3.75. quam gravis vero, quam magnifica, quam constans conficitur persona sapientis! qui, cum ratio docuerit, quod honestum esset, id esse solum bonum, semper sit necesse est beatus vereque omnia ista nomina possideat, quae irrideri ab inperitis solent. rectius enim appellabitur rex quam Tarquinius, qui nec se nec suos regere potuit, rectius magister populi—is enim est dictator dictator est BE —quam Sulla, qui trium pestiferorum vitiorum, luxuriae, avaritiae, crudelitatis, magister fuit, rectius dives quam Crassus, qui nisi eguisset, numquam Euphraten nulla belli causa transire voluisset. recte eius omnia dicentur, qui scit uti solus omnibus, recte etiam pulcher appellabitur— animi enim liniamenta sunt pulchriora quam corporis quam corporis NV quam corporibus ABE corporibus ( om. quam) R —, recte solus liber nec dominationi cuiusquam parens nec oboediens cupiditati, recte invictus, cuius etiamsi corpus constringatur, animo tamen vincula inici nulla possint, nec expectet ullum tempus aetatis, uti tum uti tum Se. ut tum (ut in ras., sequente ras. 2 vel 3 litt. ) N virtutum ABE ututū R ubi tum V denique iudicetur beatusne fuerit, cum extremum vitae diem morte confecerit, quod ille unus e septem sapientibus non sapienter Croesum monuit; 4.74. Nam ex eisdem verborum praestrigiis praestrigiis BEN praestigiis et regna nata vobis sunt et imperia et divitiae, et tantae quidem, ut omnia, quae ubique sint, sapientis esse dicatis. solum praeterea formosum, solum liberum, solum civem, stultos omnia contraria, add. hoc loco Mdv., post contraria Morel. quos etiam insanos esse vultis. haec para/doca illi, nos admirabilia dicamus. quid autem habent admirationis, cum prope accesseris? conferam tecum, quam cuique verbo rem subicias; nulla erit controversia. Omnia peccata paria dicitis. non ego tecum iam ita iocabor, Jocabor N locabor RB locabar E letabor V ut isdem his de his de edd. is de ER ijs de V de B om. N rebus, cum L. Murenam te accusante defenderem. apud imperitos tum illa dicta sunt, aliquid etiam coronae datum; nunc agendum est subtilius. Peccata paria. 4.75. —Quonam modo?—Quia nec honesto quicquam honestius nec turpi turpius.—Perge porro; nam de isto magna dissensio est. illa argumenta propria videamus, cur omnia sint paria peccata.—Ut, inquit, in fidibus pluribus, nisi nisi Se. si nulla earum non ita contenta add. Se. nervis sit, ut concentum servare possit, omnes aeque incontentae sint, sic peccata, quia discrepant, aeque discrepant; paria sunt igitur.—Hic ambiguo ludimur. aeque enim contingit omnibus fidibus, ut incontentae sint, illud non continuo, ut aeque incontentae. collatio igitur ista te nihil iuvat. nec enim, omnes avaritias si aeque avaritias esse dixerimus, sequetur, ut etiam aequas esse dicamus. Ecce aliud simile dissimile. 4.76. Ut enim, inquit, gubernator aeque peccat, si palearum navem evertit et si auri, item aeque peccat, qui parentem et qui servum iniuria verberat.—Hoc non videre, cuius generis onus navis vehat, id ad gubernatoris artem nil nil om. R pertinere! itaque aurum paleamne paleamne V paleam ne RN paleamve BE portet, ad bene aut ad male guberdum nihil interesse! at quid inter parentem et servulum intersit, intellegi et potest et debet. ergo in guberdo nihil, in officio plurimum interest, quo in genere peccetur. et si in ipsa gubernatione neglegentia est navis eversa, maius est peccatum in auro quam in palea. omnibus enim artibus volumus attributam esse eam, quae communis appellatur prudentia, quam omnes, qui cuique qui cuique cuicumque Mdv. artificio praesunt, debent habere. ita ne hoc quidem modo paria quidem modo paria Lamb. modo paria quidem peccata sunt. 4.77. Urgent tamen et nihil remittunt. Quoniam, inquiunt, omne peccatum inbecillitatis et inconstantiae est, haec autem vitia in omnibus stultis aeque magna sunt, necesse est paria esse peccata. Quasi vero aut concedatur in omnibus stultis aeque magna esse vitia, et eadem inbecillitate et inconstantia L. Tubulum fuisse, qua qua BE quam illum, cuius is condemnatus est rogatione, P. Scaevolam, et quasi nihil inter res quoque ipsas, in quibus peccatur, intersit, ut, quo hae maiores minoresve sint, eo, quae peccentur in his rebus, aut 4.78. maiora sint aut minora! Itaque—iam enim concludatur oratio—hoc uno vitio maxime mihi premi videntur tui Stoici, quod se posse putant duas contrarias sententias optinere. quid enim est tam repugs quam eundem dicere, quod honestum sit, solum id bonum esse, qui dicat appetitionem rerum ad vivendum accommodatarum accomodatarum N 2 V accomodarum RN 1 accommodare BE a natura profectam? ita cum add. P. Man. ea volunt retinere, quae superiori sententiae conveniunt, in Aristonem incidunt; cum id fugiunt, re eadem defendunt, quae Peripatetici, verba tenent mordicus. quae rursus dum sibi evelli ex ordine nolunt, horridiores evadunt, asperiores, duriores et oratione et moribus. 3.75.  "Then, how dignified, how lofty, how consistent is the character of the Wise Man as they depict it! Since reason has proved that moral worth is the sole good, it follows that he must always be happy, and that all those titles which the ignorant are so fond of deriding do in very truth belong to him. For he will have a better claim to the title of King than Tarquin, who could not rule either himself or his subjects; a better right to the name of 'Master of the People' (for that is what a dictator is) than Sulla, who was a master of three pestilential vices, licentiousness, avarice and cruelty; a better right to be called rich than Crassus, who had he lacked nothing could never have been induced to cross the Euphrates with no pretext for war. Rightly will he be said to own all things, who alone knows how to use all things; rightly also will he be styled beautiful, for the features of the soul are fairer than those of the body; rightly the one and only free man, as subject to no man's authority, and slave of no appetite; rightly unconquerable, for though his body be thrown into fetters, no bondage can enchain his soul. 4.74.  "The same verbal legerdemain supplies you with your kingdoms and empires and riches, riches so vast that you declare that everything the world contains is the property of the Wise Man. He alone, you say, is handsome, he alone a free man and a citizen: while the foolish are the opposite of all these, and according to you insane into the bargain. The Stoics call these paradoxa, as we might say 'startling truths.' But what is there so startling about them viewed at close quarters? I will consult you as to the meaning you attach to each term; there shall be no dispute. You Stoics say that all transgressions are equal. I won't jest with you now, as I did on the same subjects when you were prosecuting and I defending Lucius Murena. On that occasion I was addressing a jury, not an audience of scholars, and I even had to play to the gallery a little; but now I must reason more closely. 4.75.  Transgressions are equal. — How so, pray? — Because nothing can be better than good or baser than base. — Explain further, for there is much disagreement on this point; let us have your special arguments to prove how all transgressions are equal. — Suppose, says my opponent, of a number of lyres not one is so strung as to be in tune; then all are equally out of tune; similarly with transgressions, since all are departures from rule, all are equally departures from rule; therefore all are equal. — Here we are put off with an equivocation. All the lyres equally are out of tune; but it does not follow that all are equally out of tune. So your comparison does not help you; for it does not follow that because we pronounce every case of avarice equally to be avarice, we must therefore pronounce them all to be equal. 4.76.  Here is another of these false analogies: A skipper, says my adversary, commits an equal transgression if he loses his ship with a cargo of straw and if he does so when laden with gold; similarly a man is an equal transgressor if he beats his parent or his slave without due cause. — Fancy not seeing that the nature of the cargo has nothing to do with the skill of the navigator! so that whether he carries gold or straw makes no differences as regards good or bad seamanship; whereas the distinction between a parent and a mere slave is one that cannot and ought not to be overlooked. Hence the nature of the other upon which the offence is committed, which in navigation makes no difference, in conduct makes all the difference. Indeed in the case of navigation too, if the loss of the ship is due to negligence, the offence is greater with a cargo of gold than with one of straw. For the virtue known generally as prudence is an attribute as we hold of all the arts, and every master craftsman in each branch of art ought to possess it. Hence this proof also of the equality of transgression breaks down. 4.77.  "However, they press the matter, and will not give way. Every transgression, they argue, is a proof of weakness and instability of character; but all the foolish possess these vices in an equal manner; therefore all transgressions must be equal. As though it were admitted that all foolish people possess an equal degree of vice, and that Lucius Tubulus was exactly as weak and unstable as Publius Scaevola who brought in the bill for his condemnation; and as though there were no difference also between the respective circumstances in which the transgressions are committed, so that the magnitude of the transgression varies in proportion to the importance of the circumstances! 4.78.  And therefore (since my discourse must now conclude) this is the one chief defect under which your friends the Stoics seem to me to labour, — they think they can maintain two contrary opinions at once. How can you have a greater inconsistency than for the same person to say both that Moral Worth is the sole good and that we have a natural instinct to seek the things conducive to life? Thus in their desire to retain ideas consot with the former doctrine they are landed in the position of Aristo; and when they try to escape from this they adopt what is in reality the position of the Peripatetics, though still clinging tooth and nail to their own terminology. Unwilling again to take the next step and weed out this terminology, they end by being rougher and more uncouth than ever, full of asperities of style and even of manners.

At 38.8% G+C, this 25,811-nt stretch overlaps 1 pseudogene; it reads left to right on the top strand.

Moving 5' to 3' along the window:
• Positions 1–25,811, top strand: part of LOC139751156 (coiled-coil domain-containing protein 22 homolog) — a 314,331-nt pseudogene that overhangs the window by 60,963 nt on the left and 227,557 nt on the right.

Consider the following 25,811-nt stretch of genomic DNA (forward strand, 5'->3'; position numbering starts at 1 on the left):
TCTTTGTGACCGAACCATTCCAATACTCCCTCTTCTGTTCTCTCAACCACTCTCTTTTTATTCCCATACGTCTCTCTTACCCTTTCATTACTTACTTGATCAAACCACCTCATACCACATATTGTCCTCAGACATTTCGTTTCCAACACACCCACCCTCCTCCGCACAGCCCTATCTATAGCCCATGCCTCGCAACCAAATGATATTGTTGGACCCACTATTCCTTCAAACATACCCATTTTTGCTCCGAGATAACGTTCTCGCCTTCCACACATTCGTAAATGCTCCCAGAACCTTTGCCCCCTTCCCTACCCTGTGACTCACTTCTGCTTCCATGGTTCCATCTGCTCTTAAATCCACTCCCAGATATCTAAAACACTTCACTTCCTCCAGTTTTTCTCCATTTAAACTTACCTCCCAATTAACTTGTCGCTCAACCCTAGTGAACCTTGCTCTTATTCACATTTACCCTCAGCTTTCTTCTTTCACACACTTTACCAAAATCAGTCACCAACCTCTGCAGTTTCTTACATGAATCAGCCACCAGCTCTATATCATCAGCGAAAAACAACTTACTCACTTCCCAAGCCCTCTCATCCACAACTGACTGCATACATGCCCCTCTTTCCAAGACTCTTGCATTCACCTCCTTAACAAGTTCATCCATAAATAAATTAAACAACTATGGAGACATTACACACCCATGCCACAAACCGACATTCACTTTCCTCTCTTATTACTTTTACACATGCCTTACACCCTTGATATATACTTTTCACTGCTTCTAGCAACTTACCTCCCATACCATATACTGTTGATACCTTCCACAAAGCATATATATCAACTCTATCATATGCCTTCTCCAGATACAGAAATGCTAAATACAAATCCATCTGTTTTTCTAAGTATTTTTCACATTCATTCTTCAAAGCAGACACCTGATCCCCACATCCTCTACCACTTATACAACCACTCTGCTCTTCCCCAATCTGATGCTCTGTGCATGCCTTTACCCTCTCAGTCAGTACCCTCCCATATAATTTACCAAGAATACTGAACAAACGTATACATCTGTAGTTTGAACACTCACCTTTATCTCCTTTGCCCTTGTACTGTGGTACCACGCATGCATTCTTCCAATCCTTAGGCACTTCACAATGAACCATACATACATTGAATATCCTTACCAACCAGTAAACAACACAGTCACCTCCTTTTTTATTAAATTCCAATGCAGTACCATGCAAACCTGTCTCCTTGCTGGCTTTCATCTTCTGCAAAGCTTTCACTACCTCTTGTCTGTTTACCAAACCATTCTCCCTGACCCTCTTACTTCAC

2. Cicero, Lucullus, 101-109, 11, 110-113, 119, 12, 123, 13, 132-133, 14, 144-146, 15-62, 64, 69-70, 73, 77-78, 82-85, 98-100 (2nd cent. BCE - 1st cent. BCE)